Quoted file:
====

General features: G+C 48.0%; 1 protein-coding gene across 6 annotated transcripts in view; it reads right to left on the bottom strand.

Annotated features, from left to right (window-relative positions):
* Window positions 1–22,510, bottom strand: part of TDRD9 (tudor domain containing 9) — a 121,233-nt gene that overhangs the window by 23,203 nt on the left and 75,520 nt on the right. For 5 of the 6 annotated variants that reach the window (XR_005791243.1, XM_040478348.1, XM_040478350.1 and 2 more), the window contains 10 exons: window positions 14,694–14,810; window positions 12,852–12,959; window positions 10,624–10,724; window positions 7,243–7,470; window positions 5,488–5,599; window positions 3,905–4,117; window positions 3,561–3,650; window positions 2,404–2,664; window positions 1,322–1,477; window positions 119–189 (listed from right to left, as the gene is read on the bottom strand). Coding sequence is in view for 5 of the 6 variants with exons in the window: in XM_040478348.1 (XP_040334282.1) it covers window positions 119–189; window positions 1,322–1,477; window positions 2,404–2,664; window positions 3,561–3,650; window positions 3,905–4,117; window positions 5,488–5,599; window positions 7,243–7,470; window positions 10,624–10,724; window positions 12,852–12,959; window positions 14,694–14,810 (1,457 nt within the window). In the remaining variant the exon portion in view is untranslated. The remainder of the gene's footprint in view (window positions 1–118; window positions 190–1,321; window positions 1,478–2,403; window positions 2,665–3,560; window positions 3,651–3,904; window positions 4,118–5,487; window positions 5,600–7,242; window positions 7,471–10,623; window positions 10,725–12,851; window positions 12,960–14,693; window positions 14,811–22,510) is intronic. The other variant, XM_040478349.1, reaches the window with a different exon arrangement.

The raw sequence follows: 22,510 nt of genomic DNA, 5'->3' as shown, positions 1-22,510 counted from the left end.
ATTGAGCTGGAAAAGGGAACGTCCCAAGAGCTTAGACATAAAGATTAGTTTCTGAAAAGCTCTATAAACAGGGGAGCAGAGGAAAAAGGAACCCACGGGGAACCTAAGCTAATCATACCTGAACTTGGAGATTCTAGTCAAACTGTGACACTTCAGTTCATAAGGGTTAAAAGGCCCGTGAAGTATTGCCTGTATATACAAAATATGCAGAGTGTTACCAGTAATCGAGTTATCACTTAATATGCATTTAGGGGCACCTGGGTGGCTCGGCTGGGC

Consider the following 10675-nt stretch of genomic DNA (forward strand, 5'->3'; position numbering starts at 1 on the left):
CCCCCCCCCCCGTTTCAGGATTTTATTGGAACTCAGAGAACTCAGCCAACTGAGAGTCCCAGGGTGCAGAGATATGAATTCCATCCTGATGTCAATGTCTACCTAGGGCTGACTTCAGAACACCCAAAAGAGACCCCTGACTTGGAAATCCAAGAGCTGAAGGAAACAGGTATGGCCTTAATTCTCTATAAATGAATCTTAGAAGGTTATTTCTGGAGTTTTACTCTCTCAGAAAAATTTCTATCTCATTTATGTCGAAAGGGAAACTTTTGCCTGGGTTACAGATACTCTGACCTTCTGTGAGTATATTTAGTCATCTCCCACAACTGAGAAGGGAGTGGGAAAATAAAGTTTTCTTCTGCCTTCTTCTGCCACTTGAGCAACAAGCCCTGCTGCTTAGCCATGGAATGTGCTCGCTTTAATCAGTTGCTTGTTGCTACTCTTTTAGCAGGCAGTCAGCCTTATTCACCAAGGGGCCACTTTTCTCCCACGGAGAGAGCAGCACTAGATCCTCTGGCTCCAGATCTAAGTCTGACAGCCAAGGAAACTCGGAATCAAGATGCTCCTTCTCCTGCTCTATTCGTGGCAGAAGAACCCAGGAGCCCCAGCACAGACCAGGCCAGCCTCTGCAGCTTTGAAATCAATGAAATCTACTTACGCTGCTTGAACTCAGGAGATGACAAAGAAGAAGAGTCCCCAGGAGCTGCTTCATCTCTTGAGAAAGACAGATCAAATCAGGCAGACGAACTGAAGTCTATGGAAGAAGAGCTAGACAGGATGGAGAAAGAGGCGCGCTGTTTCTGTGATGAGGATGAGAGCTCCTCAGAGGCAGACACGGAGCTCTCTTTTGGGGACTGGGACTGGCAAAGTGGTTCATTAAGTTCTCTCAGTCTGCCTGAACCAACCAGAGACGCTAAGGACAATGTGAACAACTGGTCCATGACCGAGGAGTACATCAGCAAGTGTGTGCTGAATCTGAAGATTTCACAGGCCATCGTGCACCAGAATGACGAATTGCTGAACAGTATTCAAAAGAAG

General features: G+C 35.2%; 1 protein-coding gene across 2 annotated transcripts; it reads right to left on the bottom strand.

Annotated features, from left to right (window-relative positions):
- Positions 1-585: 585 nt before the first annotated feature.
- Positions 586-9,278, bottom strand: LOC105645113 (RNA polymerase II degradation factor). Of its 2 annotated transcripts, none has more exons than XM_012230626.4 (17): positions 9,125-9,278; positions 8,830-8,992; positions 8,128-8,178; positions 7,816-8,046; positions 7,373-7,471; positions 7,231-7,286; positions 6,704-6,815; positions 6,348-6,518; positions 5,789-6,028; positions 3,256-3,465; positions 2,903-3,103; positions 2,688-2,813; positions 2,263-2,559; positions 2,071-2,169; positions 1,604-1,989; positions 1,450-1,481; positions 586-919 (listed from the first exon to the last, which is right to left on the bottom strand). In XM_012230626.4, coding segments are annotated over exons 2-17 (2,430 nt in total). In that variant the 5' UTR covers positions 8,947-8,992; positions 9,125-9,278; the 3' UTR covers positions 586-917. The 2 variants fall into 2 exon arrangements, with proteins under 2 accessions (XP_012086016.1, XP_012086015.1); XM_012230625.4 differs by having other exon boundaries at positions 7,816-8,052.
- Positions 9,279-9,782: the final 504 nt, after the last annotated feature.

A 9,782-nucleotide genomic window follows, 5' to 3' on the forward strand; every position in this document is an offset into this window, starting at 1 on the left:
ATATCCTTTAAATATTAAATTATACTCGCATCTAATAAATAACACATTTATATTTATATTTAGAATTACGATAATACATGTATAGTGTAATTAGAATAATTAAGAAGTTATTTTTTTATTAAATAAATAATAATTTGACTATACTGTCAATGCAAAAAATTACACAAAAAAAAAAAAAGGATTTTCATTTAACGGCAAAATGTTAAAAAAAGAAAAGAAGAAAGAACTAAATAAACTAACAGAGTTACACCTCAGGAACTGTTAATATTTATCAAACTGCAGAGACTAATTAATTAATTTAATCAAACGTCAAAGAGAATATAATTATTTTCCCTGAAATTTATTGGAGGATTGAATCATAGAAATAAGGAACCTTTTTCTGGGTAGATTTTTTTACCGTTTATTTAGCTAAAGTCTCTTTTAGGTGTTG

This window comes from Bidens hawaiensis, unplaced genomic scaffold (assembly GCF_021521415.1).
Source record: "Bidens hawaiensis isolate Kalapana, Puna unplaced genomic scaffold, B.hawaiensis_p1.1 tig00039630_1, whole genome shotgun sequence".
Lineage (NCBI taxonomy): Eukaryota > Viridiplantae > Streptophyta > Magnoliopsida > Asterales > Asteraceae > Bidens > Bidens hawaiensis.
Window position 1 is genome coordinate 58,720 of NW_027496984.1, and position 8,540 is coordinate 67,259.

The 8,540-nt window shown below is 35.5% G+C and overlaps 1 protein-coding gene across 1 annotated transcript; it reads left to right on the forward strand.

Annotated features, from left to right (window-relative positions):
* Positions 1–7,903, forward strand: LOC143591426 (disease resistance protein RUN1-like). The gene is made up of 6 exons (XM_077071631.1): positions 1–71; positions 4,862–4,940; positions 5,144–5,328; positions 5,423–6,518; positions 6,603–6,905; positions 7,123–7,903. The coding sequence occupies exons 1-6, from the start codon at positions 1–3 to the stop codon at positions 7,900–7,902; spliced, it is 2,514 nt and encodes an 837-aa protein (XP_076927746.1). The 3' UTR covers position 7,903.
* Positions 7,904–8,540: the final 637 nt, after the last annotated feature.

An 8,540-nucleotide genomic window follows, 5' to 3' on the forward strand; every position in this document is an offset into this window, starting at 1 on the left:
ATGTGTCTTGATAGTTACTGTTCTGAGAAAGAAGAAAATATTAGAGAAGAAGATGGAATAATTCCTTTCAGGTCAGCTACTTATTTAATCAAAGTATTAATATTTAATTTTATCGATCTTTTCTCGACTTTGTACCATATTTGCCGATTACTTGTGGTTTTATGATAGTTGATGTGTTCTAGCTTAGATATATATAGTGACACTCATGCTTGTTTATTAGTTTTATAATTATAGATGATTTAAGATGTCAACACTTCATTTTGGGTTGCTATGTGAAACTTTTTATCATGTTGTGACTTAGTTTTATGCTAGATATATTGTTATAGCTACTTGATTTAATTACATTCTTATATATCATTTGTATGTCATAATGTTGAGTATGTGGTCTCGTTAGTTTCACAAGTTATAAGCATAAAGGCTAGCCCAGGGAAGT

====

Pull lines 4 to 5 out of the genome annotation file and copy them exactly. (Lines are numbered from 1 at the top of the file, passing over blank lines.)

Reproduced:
The raw sequence follows: 22,510 nt of genomic DNA, 5'->3' as shown, positions 1-22,510 counted from the left end.
ATTGAGCTGGAAAAGGGAACGTCCCAAGAGCTTAGACATAAAGATTAGTTTCTGAAAAGCTCTATAAACAGGGGAGCAGAGGAAAAAGGAACCCACGGGGAACCTAAGCTAATCATACCTGAACTTGGAGATTCTAGTCAAACTGTGACACTTCAGTTCATAAGGGTTAAAAGGCCCGTGAAGTATTGCCTGTATATACAAAATATGCAGAGTGTTACCAGTAATCGAGTTATCACTTAATATGCATTTAGGGGCACCTGGGTGGCTCGGCTGGGC